The Mousetrap, theatre review: Still like clockwork

Fiona Mountford

At the end of this week, the world’s longest-running show will complete its 65th year in the West End. It is salutary to reflect that when it opened, Winston Churchill was prime minister and there was still rationing.

Now that Agatha Christie’s seemingly indestructible Mousetrap is of pensionable age, what is its current state of health? Is it running on clockwork that was last wound in the era of pre-decimal currency? Are all the actors on stage actually still alive?

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Indeed they are. The eight-strong cast, as well as the director, changes regularly and if “fresh” might be something of a stretch, the first half of Hugh Ross’s production is certainly spritely enough, as it sets in motion what looks to be a briskly efficient country house murder mystery.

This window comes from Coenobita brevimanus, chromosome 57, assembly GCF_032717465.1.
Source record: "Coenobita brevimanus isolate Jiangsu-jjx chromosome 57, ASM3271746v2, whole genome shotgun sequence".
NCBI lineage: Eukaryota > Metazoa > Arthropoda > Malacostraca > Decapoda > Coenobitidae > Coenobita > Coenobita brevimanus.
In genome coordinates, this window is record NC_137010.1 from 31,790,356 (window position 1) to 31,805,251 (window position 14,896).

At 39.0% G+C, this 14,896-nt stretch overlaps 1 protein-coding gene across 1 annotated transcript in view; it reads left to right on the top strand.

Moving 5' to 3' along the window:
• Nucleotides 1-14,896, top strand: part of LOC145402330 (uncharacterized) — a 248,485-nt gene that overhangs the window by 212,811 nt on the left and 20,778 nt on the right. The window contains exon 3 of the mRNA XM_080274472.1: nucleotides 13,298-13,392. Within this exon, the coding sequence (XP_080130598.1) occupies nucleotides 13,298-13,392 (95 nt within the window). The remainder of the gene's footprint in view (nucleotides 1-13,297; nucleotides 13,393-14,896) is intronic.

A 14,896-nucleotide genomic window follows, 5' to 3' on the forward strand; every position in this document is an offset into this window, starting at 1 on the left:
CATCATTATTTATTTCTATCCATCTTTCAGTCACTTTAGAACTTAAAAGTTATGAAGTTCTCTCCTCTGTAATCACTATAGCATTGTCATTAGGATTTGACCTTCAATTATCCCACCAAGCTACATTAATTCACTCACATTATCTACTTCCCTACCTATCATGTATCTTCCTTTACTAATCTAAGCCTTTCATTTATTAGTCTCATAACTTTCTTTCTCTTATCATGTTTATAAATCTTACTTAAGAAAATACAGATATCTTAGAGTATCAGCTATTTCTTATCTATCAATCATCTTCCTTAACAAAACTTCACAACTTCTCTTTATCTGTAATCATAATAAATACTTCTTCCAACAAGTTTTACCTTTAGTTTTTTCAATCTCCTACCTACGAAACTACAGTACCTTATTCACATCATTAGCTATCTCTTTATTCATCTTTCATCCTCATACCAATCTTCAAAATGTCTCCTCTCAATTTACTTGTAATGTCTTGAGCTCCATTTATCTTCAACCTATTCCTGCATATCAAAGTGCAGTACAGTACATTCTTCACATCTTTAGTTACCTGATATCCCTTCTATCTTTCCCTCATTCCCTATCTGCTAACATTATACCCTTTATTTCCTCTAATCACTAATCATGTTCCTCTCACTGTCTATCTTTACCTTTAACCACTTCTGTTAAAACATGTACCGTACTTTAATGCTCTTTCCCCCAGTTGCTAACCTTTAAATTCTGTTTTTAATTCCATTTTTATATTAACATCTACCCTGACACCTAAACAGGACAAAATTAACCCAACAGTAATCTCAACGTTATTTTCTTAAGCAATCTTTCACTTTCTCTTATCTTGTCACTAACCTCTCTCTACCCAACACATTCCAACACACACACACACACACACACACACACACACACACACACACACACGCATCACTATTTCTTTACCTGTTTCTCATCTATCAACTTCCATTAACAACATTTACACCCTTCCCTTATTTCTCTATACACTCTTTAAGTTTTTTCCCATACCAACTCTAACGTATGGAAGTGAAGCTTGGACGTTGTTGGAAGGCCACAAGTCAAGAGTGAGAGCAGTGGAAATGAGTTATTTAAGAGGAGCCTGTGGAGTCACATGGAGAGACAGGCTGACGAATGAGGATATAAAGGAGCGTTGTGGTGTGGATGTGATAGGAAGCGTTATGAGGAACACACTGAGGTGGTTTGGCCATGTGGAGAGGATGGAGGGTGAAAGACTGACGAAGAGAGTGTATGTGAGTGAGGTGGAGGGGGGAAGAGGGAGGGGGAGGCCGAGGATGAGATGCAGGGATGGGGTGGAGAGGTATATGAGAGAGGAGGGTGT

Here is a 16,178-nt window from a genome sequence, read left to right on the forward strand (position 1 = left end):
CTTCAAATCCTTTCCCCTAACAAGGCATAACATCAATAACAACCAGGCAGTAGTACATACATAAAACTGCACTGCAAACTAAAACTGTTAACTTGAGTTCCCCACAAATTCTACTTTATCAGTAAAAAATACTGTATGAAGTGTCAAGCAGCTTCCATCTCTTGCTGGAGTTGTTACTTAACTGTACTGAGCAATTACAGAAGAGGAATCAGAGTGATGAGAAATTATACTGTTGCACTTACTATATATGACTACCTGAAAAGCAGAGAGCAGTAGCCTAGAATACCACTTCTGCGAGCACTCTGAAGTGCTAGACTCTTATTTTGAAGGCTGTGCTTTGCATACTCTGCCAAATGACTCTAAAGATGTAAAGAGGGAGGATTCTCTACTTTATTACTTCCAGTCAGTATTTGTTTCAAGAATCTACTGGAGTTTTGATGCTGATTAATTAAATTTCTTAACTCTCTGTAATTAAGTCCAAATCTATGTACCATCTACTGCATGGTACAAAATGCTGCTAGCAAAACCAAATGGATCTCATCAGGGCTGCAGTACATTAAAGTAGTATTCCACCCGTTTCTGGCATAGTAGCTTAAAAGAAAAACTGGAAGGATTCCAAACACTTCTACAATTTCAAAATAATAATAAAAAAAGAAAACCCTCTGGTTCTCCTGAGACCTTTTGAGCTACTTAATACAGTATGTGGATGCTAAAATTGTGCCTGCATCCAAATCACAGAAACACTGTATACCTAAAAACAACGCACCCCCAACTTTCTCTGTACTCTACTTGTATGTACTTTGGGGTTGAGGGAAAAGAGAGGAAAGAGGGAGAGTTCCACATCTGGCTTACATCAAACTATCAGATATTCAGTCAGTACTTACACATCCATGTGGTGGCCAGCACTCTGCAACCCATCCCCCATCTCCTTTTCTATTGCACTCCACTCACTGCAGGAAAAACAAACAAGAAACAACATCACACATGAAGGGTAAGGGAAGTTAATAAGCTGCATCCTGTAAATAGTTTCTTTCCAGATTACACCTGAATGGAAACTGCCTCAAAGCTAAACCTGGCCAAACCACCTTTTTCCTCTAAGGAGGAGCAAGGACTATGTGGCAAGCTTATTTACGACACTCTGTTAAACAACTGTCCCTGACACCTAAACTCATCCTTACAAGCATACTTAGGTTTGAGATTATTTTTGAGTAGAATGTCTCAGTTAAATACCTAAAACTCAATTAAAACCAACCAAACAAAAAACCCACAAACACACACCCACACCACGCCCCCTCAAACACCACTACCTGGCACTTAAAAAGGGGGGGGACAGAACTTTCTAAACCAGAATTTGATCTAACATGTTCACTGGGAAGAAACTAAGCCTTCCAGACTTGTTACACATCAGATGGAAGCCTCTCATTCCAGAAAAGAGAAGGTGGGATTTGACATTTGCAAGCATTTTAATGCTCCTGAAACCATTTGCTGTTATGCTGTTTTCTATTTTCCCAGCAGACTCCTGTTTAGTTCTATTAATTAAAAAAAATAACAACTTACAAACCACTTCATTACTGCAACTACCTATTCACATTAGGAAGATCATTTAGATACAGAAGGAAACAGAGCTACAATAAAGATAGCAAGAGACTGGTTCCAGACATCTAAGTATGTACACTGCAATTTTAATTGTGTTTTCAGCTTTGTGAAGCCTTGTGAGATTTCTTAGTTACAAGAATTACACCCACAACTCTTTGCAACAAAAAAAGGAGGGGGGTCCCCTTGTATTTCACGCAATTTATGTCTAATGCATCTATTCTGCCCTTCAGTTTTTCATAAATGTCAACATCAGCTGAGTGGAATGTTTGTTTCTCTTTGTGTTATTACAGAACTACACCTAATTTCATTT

The guests, rather a rum bunch, arrive one by one at the isolated, soon-to-be-snowbound Monkswell Manor; frequent radio reports tell us that a suspected murderer is on the loose and, satisfyingly, no one appears to be telling the complete truth. The refrain of Three Blind Mice echoes semi-ominously throughout.

Unfortunately the second half gets increasingly creaky — that clockwork could be wound far more tightly here — before a highly unconvincing, not to mention oddly peremptory ending. The cast play their roles, which are largely character types, with precision, and still the single phone line remains cut. This will surely never close. Will it?

Until Doomsday;